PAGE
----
Prof. Ross Sinclair PhD

Job Title:

Professor of Contemporary Art Practice


School of Fine Art



Ross Sinclair
Installation, 2007

Ross Sinclair


Prof. Ross Sinclair

Ross Sinclair is an artist, writer and musician who is Professor of Contemporary Art Practice within the School of Fine Art at The Glasgow School of Art. He is best known for his ‘Real Life’ research project initiated when he had the words REAL LIFE tattooed in black ink across his back, at Terry’s Tattoo parlour in Glasgow, 1994.

Sinclair completed a PhD by Published Work in 2016 where he interrogated and articulated the innovative nature of the Real Life project, unusual in its scale and duration, defining the contribution to contemporary art practice across the fields of sculpture, painting, performance, installation, critical writing and music. Drawing on these multi-disciplinary methodologies Sinclair maps out the forms, materials and processes activated over almost 25 Years of Real Life Projects, that often combine unusual and unorthodox approaches challenging conventional modes of exhibition practice, enabling new means of engagement with the viewer. The multi part thesis submitted claims these routes as an autonomous, artist initiated project, connecting with the public at a dynamic intersection of ideas, context, performance and art-practice.

Sinclair’s Real Life Project is set in a critical framework of contested paradigms of Everyday Life and The Real and acknowledges the influence of key critical thinkers over the quarter century of its development from Barthes, Baudrillard and De Certeau, through Bourriaud, Bishop and Kester and more recently in Harman, Mark Fisher and Paul O’Neill amongst many others. The project has been punctuated by the exploration of individual and collective relationships with Real Life particularly viewed through contemporary paradigms constructing society such as: Democracy, Utopia, Justice, Capitalism, Geography and History, the Church, the Bank, the State, while in parallel addressing the role of the tattooed artist himself. These monolithic pillars of the architecture of contemporary living are examined through the repeated interrogation of context, materials and audience engagement, testing the limits of the utility and agency of the contemporary art exhibition itself.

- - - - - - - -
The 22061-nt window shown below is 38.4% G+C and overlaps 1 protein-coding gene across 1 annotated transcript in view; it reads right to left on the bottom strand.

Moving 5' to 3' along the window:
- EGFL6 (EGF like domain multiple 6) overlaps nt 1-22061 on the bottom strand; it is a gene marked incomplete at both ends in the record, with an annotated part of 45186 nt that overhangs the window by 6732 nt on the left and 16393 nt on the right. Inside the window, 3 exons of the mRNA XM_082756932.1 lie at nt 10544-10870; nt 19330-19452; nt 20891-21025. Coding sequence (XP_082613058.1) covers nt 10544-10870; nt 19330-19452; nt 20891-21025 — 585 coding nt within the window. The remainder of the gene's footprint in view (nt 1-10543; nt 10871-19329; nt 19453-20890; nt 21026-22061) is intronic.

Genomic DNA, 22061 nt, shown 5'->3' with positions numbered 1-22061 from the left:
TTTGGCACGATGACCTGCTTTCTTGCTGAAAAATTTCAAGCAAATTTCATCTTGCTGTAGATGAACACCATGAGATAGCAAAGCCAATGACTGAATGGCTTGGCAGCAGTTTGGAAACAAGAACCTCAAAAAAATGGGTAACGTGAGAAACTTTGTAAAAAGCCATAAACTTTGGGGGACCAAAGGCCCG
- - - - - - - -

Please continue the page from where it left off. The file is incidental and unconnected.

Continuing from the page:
The ‘Real Life Project’ has been disseminated across a range of exhibition and publication contexts, exhibited extensively in public and private spaces, museums and galleries in the UK, Europe, USA, Canada, China, Iceland, South Korea, Japan and Australia in 50 solo and 150 group exhibitions documented by a series of solo monograph publications and more than 50 group publications.

Sinclair is a member of the AHRC Peer Review College, Journal of Visual Art Practice Peer Review, Austrian Science and Art Funds Peak/FWF. He has recently been External Examiner at UCL: Slade School of Art, Graduate Sculpture, London, 2015-18, MFA: Art, Society & Publics, DJCAD, University of Dundee, 2016-18 and in 2019 begins as External Examiner at Royal College of Art; Contemporary Art Practice. He has recently been elected an Academician of the Royal Scottish Academy of Artists and Architects.

This research addresses many of the GSA Strategic Themes: Contemporary Art and Curating (CAC) Architecture, Urbanism and the Public Sphere (APS) Education in Art, Design and Architecture (EADA) Material Culture (MC). Sinclair is an active member of the Reading Landscape Research Group.

In 2018 Sinclair curated an exhibition at QPRC in Glasgow: Artists who make Music/Musicians who make Art featuring over 100 artists including 5 Turner Prize winners alongside a host of other influential and significant artists and musicians where he sought to address the question of the locus of creativity in relation to the symbiotic but distinct endeavours of art production and music making. This project was supported by Creative Scotland and generated many reviews and media attention. He is currently developing another version of this project for a larger venue in 2020.